In Alumni in Action, In Memoriam

In Remembrance of Nan Savage Healy (Pacifica ‘10) and to celebrate her groundbreaking book: Toni Wolff & C.G. Jung: A Collaboration(2017)

Written by: Kathryn & Wil Savage, her children

Our mother, Nan Savage Healy, used to say that her two greatest dreams in life were to have children and to write a book. To our great joy, she achieved both.

Growing up in the 50s and 60s, our mother was fascinated by stories of women. She wanted to read about warriors, leaders, and intellectuals to whom she could relate. She grew up in a Jungian household, and spent years as a young adult going to lectures at the Los Angeles Jung Institute. In the 1970s, as a masters student, she discovered the writings of Toni Wolff, who had been both mistress and intellectual collaborator in a relationship spanning 40 years with the founder of analytical psychology, Carl Jung.

In Toni Wolff, our mother found the first Jungian intellectual with whom she felt a personal resonance. She read everything that she could find on Toni Wolff, but was disappointed that what was there was dwarfed by how much seemed conspicuously absent. Over and over, she thought to herself, “One of these days, someone will write a book about this woman, telling her story as it begs to be told, and I can’t wait to read it.” As decades passed and no such book appeared, it became inescapably apparent that the only way she was ever going to get to read this book was to write it herself.

The creation of Toni Wolff & C.G. Jung: A Collaborationwas an incredible journey for our mother. She meticulously pieced together the story of Toni Wolff’s life from primary sources, spanning the Library of Congress to Switzerland, where she spent time with Toni Wolff’s living descendants, who shared their closely held artifacts and memories. They had carefully preserved what was left of Toni Wolff’s books, correspondence, diaries, original paintings gifted to her by Jung, photographs, and more, waiting for the right person to come along, recognize the richness of meaning in them, and enable Toni Wolff finally to be given a voice. Our mother proved to be that person.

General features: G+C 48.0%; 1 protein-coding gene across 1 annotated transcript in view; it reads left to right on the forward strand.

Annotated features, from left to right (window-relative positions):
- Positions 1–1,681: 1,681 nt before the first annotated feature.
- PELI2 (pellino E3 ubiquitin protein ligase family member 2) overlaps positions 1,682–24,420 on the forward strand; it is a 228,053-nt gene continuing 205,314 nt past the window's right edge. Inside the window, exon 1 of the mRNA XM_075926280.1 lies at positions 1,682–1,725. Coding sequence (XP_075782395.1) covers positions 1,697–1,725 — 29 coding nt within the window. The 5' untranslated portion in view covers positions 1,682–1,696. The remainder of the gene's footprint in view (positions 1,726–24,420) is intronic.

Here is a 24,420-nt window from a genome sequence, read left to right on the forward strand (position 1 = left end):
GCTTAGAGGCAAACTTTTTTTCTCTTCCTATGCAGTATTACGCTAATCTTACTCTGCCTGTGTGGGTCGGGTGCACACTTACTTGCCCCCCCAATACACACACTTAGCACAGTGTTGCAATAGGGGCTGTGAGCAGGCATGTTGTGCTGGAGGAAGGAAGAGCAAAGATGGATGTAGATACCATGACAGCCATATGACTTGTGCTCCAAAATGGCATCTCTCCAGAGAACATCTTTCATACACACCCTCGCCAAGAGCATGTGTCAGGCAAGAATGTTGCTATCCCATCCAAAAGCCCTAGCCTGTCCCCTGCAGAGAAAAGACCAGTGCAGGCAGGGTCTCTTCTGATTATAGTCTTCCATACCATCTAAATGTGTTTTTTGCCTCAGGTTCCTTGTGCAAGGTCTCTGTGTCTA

In 2010, she received a Ph.D. in mythological studies from Pacifica Graduate Institute, using her dissertation as the first rendition of what would become her book on Toni Wolff. As life brings blessings, so too does it bring hardships, and the following year, our mother was diagnosed with late-stage ovarian cancer. Between rounds of surgery and chemotherapy, she continued to invest her available time and energy into her book. After a miraculous six years of this struggle, the book was nearing completion. Our mother received an offer for publication from a prestigious publishing house, but decided to turn it down because it would have entailed relinquishing so much creative control that the book would no longer be the one she had dreamt of reading. During her years as a young adult, she had been a diligent painter and engraver, so that background in visual arts inspired her to use her book to both textually and visually bring Toni Wolff’s story to life. In part, this necessitated being able to include dozens of historic photographs and artworks, some never before published, which was well beyond what a publishing house would afford a first-time author. So she elected to self-publish her book, affording us the privilege of working with her as her publishing team.

In early 2017, we released the book, fulfilling her lifelong dream. To the fullest extent of her ability, she had tailored the text and the visual presentation, through her artist’s eye. The book has received a glowing reception. Reviewers describe it as a beautifully-crafted masterpiece that shines both in scholarly revelation and as a deeply touching human story. And in 2018, we published a premier color edition. To see her work being received so warmly gave her great peace. She said she had finished everything that was of lasting importance to her in life. Shortly thereafter, she passed away at home, with the two of us by her side.

She treasured her time at Pacifica and appreciated the gracious support of her professors and peers. She taught us to always be grateful for the blessings in life and one of her most common sayings was that things will work out the way they are meant to. We feel that she was meant to tell Toni Wolff’s story. And for what she ultimately accomplished, we are extremely proud of her, but even more than that, we are grateful for her.

 

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